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The number of fentanyl-related overdoses in San Joaquin County rose more than 20-fold from 2018 through 2021.
And San Joaquin County Public Health Services is taking a big step towards reducing the number of deaths that come as a result of overdosing on opioids.
The San Joaquin County agency is now providing free naloxone nasal spray – a drug commonly known by the trade Narcan that can be used to reverse the effects of opiate overdose and prevent death in those that have ingested a fatal quantity – to anybody that is concerned about family or friends that may be at risk of opiate overdose.
“This sharp rise in opioid-related deaths demonstrates a strong need for increased supplies of naloxone in the community,” San Joaquin County Public Health Officer Dr. Maggie Park said in a statement announcing the program. “This community program – coupled with substance-use treatment resources provided by the Opioid Safety Coalition – offers families and friends a way to help prevent overdoses and the loss of loved ones.”
While naloxone has commonly been used by law enforcement agencies and first responders that are often dispatched to overdose calls, the move to provide the life-saving medication to the general public is in line with a growing trend that has alarmed drug experts and law enforcements alike – the introduction and proliferation of counterfeit opiate pills that often contain an indeterminant amount of fentanyl.
Illegally-manufactured fentanyl – which has popped up in other illicit street drugs as well – is as much as 50 times more potent than heroin and is most commonly found in what are stamped to be 30mg oxycodone pills.
Typically blue in color and stamped with an “M” for Mallinckrodt Pharmaceuticals – the legitimate manufacturer of the pills being counterfeited – on one side and a “30” for what is supposed to be the amount of oxycodone the pill contains on the other side, the pills have become the focal point of a campaign by the Drug Enforcement Administration to warm the public about the dangers of buying medications on the street.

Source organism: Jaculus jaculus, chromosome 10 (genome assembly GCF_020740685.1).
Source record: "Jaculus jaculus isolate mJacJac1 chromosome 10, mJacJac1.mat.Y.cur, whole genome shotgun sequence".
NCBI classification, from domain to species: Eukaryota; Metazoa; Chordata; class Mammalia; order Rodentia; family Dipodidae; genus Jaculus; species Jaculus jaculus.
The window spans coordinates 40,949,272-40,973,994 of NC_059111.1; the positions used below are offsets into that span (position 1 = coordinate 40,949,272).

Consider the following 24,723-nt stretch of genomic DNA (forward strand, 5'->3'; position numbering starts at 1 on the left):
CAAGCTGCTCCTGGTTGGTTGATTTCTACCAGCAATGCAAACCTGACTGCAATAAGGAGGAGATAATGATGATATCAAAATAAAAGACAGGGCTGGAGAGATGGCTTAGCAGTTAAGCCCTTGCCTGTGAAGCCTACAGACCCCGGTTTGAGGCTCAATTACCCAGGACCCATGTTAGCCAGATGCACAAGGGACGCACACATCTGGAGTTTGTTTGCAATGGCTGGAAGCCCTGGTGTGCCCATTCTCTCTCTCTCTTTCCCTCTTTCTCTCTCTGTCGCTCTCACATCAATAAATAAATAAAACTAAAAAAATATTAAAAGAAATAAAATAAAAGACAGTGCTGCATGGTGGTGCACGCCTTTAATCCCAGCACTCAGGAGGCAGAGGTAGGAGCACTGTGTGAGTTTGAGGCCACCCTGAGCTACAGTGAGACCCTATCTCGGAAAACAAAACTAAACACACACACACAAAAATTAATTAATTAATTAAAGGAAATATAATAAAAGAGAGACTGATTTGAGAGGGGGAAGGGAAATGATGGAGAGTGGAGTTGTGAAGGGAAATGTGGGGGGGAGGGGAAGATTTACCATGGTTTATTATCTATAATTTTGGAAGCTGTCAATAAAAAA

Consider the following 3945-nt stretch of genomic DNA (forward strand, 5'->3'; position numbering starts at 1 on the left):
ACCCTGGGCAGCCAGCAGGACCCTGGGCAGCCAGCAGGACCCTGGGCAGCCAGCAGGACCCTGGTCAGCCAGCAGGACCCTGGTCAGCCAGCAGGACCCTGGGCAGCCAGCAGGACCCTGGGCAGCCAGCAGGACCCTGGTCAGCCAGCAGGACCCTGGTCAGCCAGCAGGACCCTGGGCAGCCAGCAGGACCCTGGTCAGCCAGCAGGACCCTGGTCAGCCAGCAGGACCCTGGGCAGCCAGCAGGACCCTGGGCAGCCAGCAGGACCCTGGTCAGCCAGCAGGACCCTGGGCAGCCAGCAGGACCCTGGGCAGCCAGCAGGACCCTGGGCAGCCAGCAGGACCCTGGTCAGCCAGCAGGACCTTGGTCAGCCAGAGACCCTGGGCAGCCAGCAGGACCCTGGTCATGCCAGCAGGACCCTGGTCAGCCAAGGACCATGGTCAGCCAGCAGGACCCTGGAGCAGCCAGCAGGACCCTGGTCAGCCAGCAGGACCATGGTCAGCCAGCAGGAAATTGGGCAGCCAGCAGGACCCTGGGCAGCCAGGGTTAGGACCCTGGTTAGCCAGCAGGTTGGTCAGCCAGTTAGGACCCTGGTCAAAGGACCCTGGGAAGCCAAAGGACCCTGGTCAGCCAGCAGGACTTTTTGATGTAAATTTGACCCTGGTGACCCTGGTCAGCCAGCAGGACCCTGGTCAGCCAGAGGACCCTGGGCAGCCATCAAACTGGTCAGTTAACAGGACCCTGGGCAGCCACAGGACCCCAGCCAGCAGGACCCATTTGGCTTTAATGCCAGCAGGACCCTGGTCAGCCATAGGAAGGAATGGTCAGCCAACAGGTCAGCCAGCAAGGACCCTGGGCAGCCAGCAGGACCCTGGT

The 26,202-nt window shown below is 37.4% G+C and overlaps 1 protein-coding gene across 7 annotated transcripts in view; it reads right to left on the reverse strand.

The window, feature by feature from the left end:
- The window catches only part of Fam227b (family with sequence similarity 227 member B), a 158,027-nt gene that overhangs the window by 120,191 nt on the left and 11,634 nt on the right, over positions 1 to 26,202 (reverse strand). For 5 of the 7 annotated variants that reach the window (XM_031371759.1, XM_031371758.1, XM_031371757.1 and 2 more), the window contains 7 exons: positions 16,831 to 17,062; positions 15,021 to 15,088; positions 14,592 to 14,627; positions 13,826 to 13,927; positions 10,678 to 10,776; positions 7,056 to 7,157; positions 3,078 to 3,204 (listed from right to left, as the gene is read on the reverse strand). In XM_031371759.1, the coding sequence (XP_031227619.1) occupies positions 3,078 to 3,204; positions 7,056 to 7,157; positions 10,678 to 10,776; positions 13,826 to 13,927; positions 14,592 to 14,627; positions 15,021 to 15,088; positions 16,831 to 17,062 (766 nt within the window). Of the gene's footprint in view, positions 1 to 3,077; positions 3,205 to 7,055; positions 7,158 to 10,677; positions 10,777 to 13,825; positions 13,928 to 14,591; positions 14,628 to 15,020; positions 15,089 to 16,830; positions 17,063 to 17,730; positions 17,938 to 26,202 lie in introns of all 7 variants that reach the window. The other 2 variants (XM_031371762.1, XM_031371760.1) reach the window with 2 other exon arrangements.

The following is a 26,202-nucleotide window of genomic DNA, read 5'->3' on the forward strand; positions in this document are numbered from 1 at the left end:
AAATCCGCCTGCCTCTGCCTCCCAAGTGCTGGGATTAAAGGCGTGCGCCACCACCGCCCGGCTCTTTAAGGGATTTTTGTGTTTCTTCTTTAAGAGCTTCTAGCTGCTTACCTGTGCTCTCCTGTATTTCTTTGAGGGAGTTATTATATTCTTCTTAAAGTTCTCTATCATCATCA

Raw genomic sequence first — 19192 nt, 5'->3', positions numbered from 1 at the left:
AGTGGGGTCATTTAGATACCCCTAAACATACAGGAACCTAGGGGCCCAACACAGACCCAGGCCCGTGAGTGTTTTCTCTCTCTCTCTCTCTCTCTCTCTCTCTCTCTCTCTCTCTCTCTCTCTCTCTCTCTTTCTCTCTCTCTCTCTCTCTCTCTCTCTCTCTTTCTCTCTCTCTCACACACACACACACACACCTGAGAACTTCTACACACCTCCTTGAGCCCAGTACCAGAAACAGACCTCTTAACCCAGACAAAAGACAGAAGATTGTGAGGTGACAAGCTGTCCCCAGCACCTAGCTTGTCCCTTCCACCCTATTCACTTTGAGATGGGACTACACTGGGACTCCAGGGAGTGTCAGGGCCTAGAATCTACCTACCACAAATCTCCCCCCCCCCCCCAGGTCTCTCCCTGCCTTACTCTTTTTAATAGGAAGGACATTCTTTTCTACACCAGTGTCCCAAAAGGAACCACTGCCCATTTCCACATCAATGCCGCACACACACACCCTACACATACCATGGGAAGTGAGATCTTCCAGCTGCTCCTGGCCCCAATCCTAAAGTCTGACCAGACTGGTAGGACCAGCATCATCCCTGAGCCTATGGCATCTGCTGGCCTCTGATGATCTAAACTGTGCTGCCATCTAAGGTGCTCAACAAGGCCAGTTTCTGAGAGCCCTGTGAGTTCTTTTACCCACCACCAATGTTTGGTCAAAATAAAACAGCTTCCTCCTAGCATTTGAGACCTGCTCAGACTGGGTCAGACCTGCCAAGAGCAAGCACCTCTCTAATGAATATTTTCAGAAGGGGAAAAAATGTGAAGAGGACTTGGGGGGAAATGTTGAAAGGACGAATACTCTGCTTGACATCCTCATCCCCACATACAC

Other pills that have been found to contain fentanyl in fatal doses include counterfeit alprazolam pills – known commercially as Xanax – and other pills in the same drug class while amphetamine pills like Adderall, Concerta, and Ritalin have been found to contain quantities of methamphetamine instead of the pharmaceutical substances they’re supposed to contain.
In 2021, the DEA seized enough illegal fentanyl from American streets to overdose every single American in the country.
According to San Joaquin County Public Health Services, there was less than one fentanyl overdose per 100,000 residents in the second quarter of 2019, and that number rose to 8.35-per-100,000 residents within two years.
Anybody looking to obtain the free and easy-to-use naloxone spray can stop by the Public Health Services facility at 420 S. Wilson Way in Stockton on Monday through Friday from 8:30 a.m. to 4:30 p.m. Additional information about the program or other related programs can be obtained by visiting www.sjcopioidsafety.org or by calling 209.953.7309.
To contact reporter Jason Campbell email email@example.com or call 209.249.3544.
SJ County offering free naloxone spray to combat OD deaths – Manteca Bulletin